This is part of a proposal that I sent out to a few people about the project: my thinking about it’s changed since then, so this is mainly for background purposes. For the overall summary of the project, see here.
Client log ins will be updated and working before the week is out. Your password should be the same as it was before the change (if you had multiple passwords, the new single-folder structure will use the most recent one). If you encounter any problems, your password doesn’t work or you’ve forgotten it, please call or email and I’ll sort it out.
Finally got around to updating the website, after far too long. Still trying to iron out a few bugs – if you see any issues, please email me, use the contact form or comment about them here. Thanks!
Some initial shots. I’ve been really affected by the stories of the guys that are talking to me. This is a critical time in their lives – literally a matter of life or death – and next to this, my project is completely insignificant.
Residents at the centre are not asked to stop smoking – with everything else they are going through, this would be a step too far for most people. There’s always someone on the balcony having a puff.
A was sent to live with relatives in London after falling into the drug scene in his native Portugal. Although he found a job and worked well for a while, he made some bad decisions and ended up on the streets. He got his life back on track after spending 18 months at the centre – he’s now helping to renovate one of the residential buildings. He’s standing in the room that he used to share with another man.
J came to the centre two weeks ago, leaving his partner and young family in Ireland. He’s very angry and depressed, and really not sure if the centre is the right place for him. But he feels he has nowhere else to go – and is determined to recover from his alcoholism. One tattoo is the birth date of his daughter, the other was a present from his sister on his 17th birthday.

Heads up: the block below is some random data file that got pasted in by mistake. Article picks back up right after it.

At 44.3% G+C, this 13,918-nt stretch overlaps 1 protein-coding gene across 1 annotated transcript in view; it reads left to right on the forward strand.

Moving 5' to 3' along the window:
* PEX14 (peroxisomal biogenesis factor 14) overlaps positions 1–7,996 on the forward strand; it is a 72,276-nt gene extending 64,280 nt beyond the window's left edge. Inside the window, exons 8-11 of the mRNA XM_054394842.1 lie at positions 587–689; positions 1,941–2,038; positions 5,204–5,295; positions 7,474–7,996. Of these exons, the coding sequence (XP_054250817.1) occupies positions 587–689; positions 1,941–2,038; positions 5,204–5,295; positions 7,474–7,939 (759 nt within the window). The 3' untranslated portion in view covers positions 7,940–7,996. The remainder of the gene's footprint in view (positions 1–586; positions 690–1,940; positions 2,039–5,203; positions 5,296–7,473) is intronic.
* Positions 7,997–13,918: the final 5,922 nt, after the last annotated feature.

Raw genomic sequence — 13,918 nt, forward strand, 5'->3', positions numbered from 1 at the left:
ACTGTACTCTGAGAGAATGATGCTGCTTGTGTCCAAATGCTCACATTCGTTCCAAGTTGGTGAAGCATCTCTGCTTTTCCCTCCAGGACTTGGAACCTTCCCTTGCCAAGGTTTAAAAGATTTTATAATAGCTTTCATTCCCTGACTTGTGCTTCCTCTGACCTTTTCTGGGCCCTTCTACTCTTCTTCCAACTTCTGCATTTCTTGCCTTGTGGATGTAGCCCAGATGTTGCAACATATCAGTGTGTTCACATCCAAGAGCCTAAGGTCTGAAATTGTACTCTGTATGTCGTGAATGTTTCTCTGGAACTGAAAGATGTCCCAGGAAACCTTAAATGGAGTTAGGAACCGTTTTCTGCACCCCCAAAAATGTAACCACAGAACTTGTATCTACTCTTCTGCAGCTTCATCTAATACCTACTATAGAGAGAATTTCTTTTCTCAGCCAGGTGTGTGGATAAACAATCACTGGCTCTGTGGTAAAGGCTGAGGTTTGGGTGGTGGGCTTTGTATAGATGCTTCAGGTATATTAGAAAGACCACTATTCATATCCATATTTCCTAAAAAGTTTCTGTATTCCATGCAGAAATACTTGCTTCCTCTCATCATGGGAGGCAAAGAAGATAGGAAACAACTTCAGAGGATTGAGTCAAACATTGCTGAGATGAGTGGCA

For a long time, my major concern for this project on a Christian addiction recovery centre was getting access. In fact, getting approval from the guy who runs it and some of the guys who live there was only the very first step.
My time definitely wasn’t wasted, though – I got to spend a morning with James and Earl. I enjoyed taking Earl’s picture very much, and he was very patient with me…
My five-picture photo essay on Surrey Docks Farm was something of a failure.
I spent so long shooting around all the interesting things that happen there (the working blacksmith’s forge, education for adults with learning disabilities, the cafe that serves farm produce) that I ran out of time before I was able to capture the most important aspect of the place: people interacting with animals.
So I ended up with a set of pictures across at least two completely seperate themes, linked only by the fact that they happen to take place at the same geographical location. Here and in the next post are my attempts to turn them into two five/six picture edits – it’s not particularly edifying.
Kate, at home, tired and frustrated, and the family Robinson at (their) home in Turnpike Lane.
Portraits of two secularists – Barbara Smoker, one-time president of the National Secular Society, and Matthew St Clair, president of the Centre for Inquiry, both taken at Conway Hall in London – and my local vicar, Corinne.
Always a challenge, never a chore – street photography around Canary Wharf as February’s snow began to melt, with no particular aim apart from trying to make some graphic, hard-edged black and white images.
I find this kind of ad-hoc exercise very difficult (unfortunately a recurring theme for me at the moment) – but it’s clear that you can start to make things happen with a bit of patience and perseverence.